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BC Securities Commission to hear NorthWest Copper’s activist investor claims

Activist group concealed their joint actor status, NorthWest Copper alleges
NorthWest Copper’s Kwanika project.

With shares trending 51% in the red over the past 12 months, NorthWest Copper (TSXV: NWST; US-OTC: NWCCF) says the British Columbia Securities Commission (BCSC) has agreed to schedule a two-day hearing over allegations that an activist group did not make the required securities law disclosures.

In May, the activist group, led by Grant Sawiak, John Kimmel, and Tony Ianno, put forward an alternative slate of directors they want investors to vote onto the board in an upcoming annual general meeting.

Scheduled to begin on September 12, the hearing will weigh NorthWest’s claims that the activist group concealed their joint actor status for this year’s shareholders’ meeting. Additionally, concerns are rising that the group might pursue a no-premium take-private plan if shareholders elect their nominees.

The nominees include engineer John Theobald, chartered accountant Braam Jonker, geoscientist Jim Steel, public service veteran Maryantoinnett Flumian, lawyer Adam Manna and securities law professional Sawiak.

The activists’ main concerns centre around the board’s apparent strategy of excessive dilution, which has significantly reduced the company’s share value; the board’s proposed further dilution, which is likely to double the currently issued share capital, the board’s lack of response to the problem of share price depression by short sellers, and the board’s alleged general lack of transparency and expertise.

Sawiak proposes a three-fold approach to rectify these problems once the new board takes charge. He proposes a thorough review of NorthWest’s assets to prioritize and decide which ones the company should develop directly and which should be left for third parties, a continuous assessment of the board’s expertise to ensure it remains aligned with the company’s requirements, and securing rational and less dilutive financing as and when necessary.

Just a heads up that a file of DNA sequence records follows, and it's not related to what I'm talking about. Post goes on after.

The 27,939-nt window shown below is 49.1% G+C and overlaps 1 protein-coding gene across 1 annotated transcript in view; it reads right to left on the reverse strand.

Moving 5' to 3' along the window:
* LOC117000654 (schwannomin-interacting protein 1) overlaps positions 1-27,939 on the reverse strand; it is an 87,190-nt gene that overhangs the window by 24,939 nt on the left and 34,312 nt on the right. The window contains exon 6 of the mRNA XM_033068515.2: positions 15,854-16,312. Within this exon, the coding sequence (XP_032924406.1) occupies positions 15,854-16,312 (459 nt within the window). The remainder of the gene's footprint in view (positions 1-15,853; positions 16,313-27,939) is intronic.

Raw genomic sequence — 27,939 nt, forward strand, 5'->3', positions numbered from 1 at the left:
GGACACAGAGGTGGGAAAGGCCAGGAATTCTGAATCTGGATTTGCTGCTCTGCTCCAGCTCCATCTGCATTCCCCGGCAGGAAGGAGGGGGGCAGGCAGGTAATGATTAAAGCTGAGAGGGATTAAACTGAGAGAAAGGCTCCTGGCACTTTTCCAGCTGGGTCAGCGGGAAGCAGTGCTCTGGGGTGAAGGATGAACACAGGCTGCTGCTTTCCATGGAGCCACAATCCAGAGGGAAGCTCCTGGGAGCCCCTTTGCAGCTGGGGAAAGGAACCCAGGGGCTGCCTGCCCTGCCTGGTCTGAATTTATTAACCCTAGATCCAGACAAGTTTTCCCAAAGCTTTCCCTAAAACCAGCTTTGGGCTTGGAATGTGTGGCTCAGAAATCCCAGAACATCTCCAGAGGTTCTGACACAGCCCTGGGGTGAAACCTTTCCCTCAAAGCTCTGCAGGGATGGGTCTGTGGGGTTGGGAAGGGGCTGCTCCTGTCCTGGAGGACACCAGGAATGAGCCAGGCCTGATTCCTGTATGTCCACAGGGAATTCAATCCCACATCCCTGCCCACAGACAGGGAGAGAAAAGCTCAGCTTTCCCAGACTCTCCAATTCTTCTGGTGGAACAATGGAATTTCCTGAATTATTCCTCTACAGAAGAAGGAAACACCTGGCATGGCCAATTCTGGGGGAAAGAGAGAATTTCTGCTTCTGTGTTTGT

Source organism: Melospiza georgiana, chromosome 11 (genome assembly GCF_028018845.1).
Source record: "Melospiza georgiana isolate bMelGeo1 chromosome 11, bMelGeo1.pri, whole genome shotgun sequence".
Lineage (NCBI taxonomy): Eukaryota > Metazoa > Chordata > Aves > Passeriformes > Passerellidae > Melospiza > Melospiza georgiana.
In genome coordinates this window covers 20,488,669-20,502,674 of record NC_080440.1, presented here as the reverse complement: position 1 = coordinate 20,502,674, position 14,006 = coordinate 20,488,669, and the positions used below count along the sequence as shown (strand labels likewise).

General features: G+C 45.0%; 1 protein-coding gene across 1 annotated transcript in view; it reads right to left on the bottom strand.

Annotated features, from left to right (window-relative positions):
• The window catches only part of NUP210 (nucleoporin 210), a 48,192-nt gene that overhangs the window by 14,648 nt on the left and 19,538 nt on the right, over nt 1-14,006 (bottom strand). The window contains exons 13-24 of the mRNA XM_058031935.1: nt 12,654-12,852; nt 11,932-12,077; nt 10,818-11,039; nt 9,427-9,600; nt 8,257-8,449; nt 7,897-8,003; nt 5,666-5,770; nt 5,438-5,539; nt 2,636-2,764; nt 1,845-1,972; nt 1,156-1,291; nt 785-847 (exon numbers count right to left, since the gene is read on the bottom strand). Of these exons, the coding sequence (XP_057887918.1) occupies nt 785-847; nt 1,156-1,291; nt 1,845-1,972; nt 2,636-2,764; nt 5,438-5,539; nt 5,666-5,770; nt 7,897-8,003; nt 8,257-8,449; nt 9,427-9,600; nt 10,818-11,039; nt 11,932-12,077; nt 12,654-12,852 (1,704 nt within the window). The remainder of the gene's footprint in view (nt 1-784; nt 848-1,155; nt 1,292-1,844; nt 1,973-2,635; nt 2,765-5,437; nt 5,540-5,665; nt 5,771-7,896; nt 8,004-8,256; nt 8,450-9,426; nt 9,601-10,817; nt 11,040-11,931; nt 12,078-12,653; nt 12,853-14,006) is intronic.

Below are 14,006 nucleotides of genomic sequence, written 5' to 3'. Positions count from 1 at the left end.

The other side

Amid this potentially heated proxy battle, NorthWest asserts that the activist group acts against the broader interests of the shareholders. By potentially withholding critical disclosure, they could risk the value of shareholders’ investments in the company.

To ensure shareholders have all the necessary information, NorthWest is considering postponing its annual shareholders’ meeting, allowing them to factor in the hearing’s outcome when voting.

Despite the challenges, NorthWest remains confident that its current board, with its experience and dedication, is the best fit to navigate the company toward future growth. The board and management have expressed concerns about the potential disruption of vital projects if the activist group’s nominees come into power.

The company also highlights the possibility of the activist group using company funds to cover their campaign costs.

On the exploration front, NorthWest on August 29 reported promising results from the Kwanika drilling program. Results show significant copper and gold mineralization in the Kwanika South Zone.

Some assays surpass the current average grades of the South Zone resource estimate. The highlight hole reported was an intersect of 316.9 metres grading 0.3% copper from 307.1 metres depth.

At market close on Thursday, NorthWest shares were down 3.13% at C15.5¢, testing its 12-month lower bound of C15¢ per share, compared with a high of C33¢ and valuing the company at C$29.4 million ($21.7m).